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Minnesota Music Reviews: Sugar on the Roof

Sugar on the Roof

Sugar on the Roof, a Duluth-based string band, has found a way to make old-time music sound fresh, new and irresistible to toe tappers and cowboy-boot dancers all across the northland.

The trio - Megan Orwig Reynolds on guitar and vocals, Jefferson Reynolds on banjo and trombone, and Clancy Ward on fiddle and vocals - released its debut album, Hat Drop, in February. The record mixes tasty originals, impeccably-sourced covers and one special ingredient to create a lively musical cookbook of country songs.

So what’s the not-so-secret special ingredient? The slide trombone.

Sugar on the Roof sweetens up 10 of the 14 tracks on Hat Drop with a heavy helping of trombone. Jefferson Reynolds delivers a deep, rich brass sound that brings an extra dimension to each song. On faster pieces, it’s a driving bass counterbalance to the rhythm guitar; and on slower, more contemplative material the instrument anchors the mood.

Best of all, the trombone adds a creative twist that generates a big call to the dance floor.

Sure, some string band traditionalists might reject the trombone as too showy or cumbersome, but Sugar on the Roof makes it work because the group has a light touch and deep, traditional foundation.

Megan Orwig Reynolds and Clancy Ward produce the same sweet, off-kilter harmony taught in the Gillian Welch and Dave Rawlings song school. And that’s not all they do: Orwig Reynolds supplies a spot-on rhythm guitar and Ward knows how to make his fiddle sound 100-years-old in all the right places.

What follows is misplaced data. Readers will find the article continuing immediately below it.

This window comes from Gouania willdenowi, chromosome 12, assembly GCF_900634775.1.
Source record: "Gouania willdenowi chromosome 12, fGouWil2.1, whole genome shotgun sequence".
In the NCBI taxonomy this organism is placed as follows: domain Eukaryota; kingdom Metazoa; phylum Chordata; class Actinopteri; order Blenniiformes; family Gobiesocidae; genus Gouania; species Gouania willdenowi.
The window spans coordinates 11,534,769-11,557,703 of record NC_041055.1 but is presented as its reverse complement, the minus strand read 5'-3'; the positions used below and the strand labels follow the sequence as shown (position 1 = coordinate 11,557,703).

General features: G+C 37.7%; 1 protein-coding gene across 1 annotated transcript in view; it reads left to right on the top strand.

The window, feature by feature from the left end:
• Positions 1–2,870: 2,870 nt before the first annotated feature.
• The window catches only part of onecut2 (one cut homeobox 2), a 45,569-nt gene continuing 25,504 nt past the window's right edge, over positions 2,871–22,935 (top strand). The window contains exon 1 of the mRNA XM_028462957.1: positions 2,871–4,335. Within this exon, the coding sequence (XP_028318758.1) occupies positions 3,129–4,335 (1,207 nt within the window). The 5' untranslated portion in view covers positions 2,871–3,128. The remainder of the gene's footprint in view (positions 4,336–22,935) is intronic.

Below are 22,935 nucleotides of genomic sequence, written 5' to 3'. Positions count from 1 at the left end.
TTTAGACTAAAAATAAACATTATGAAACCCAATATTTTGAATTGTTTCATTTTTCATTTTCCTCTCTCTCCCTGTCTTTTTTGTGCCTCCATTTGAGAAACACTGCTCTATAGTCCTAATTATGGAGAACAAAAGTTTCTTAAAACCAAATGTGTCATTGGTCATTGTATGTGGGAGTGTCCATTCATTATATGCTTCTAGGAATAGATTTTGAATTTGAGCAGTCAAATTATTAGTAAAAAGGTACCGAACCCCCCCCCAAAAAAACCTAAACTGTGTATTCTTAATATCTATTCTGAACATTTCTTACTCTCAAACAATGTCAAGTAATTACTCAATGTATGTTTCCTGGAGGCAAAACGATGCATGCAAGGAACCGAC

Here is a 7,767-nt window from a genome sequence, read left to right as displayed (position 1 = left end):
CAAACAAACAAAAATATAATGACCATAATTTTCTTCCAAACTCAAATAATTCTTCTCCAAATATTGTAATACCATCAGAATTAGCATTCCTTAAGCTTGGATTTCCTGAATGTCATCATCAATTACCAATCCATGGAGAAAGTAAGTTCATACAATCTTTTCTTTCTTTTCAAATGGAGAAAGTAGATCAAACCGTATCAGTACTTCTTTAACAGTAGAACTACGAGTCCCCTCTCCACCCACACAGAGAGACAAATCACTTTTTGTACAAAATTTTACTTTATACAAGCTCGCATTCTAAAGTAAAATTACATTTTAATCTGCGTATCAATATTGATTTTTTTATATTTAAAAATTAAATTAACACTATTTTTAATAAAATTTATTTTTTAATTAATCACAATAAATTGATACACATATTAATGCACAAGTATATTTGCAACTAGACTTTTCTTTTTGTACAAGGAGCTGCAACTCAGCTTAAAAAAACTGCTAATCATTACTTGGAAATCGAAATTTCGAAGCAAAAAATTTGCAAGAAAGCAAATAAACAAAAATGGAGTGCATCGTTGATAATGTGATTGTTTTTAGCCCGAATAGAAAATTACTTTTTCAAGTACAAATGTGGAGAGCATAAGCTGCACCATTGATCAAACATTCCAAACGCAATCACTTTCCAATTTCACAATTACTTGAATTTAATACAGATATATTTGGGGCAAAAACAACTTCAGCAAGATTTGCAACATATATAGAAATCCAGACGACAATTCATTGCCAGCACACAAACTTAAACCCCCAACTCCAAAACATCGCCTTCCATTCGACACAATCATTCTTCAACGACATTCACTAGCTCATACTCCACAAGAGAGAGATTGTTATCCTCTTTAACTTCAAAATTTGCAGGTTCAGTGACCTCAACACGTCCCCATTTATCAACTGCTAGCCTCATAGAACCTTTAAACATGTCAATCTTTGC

The group makes old West Texas waltzes or classic country tunes sound new and newly-written material sound old. For example, “You Done Me Wrong,” a 1956 Ray Price b-side co-written by George Jones, blends heartbreaking melody with a soft trombone genty sobbing in the background. And “Ridin’ On Down,” penned by Country Music Hall of Fame songwriter Cindy Walker, floats like a Saturday afternoon pontoon cruise on Island Lake.

“Red Rocking Chair,” a song described by the group as coming from “the old time melting pot,” is combined with the 19th Century minstrel tune “Sandy Boys,” ending the piece with a blazing fiddle solo.

Orwig Reynolds and Ward sprinkle their own songs throughout Hat Drop with a dusty wisdom and a sweet smile. Their work sounds like it comes from a decade when mules still worked the fields and one-room schoolhouses sprang up at dirt road intersections.

“Pail of Water,” a bouncy Ward composition, finds old-fashioned country wisdom amid the flowers in the ditch while Orwig Reynolds draws a melancholy picture of a family farm sale on “Little White Shack on the Plain.” Her details breeze through the song like fireflies:

“Empty corn crib, empty clothes line,

nothing there but memories of mine:

Daddy watching the storms come in

Mama planting flowers again.”

In the end, Sugar on the Roof put down the trombone and close Hat Drop with the wistful, twin-fiddle instrumental “Through the Panes Waltz,” written by Erin O’Neil in 2019, followed by a spirited traditional southern reel “Black-Eyed Susie.” The pairing demonstrates again how to make the new sound old and the old sound new.


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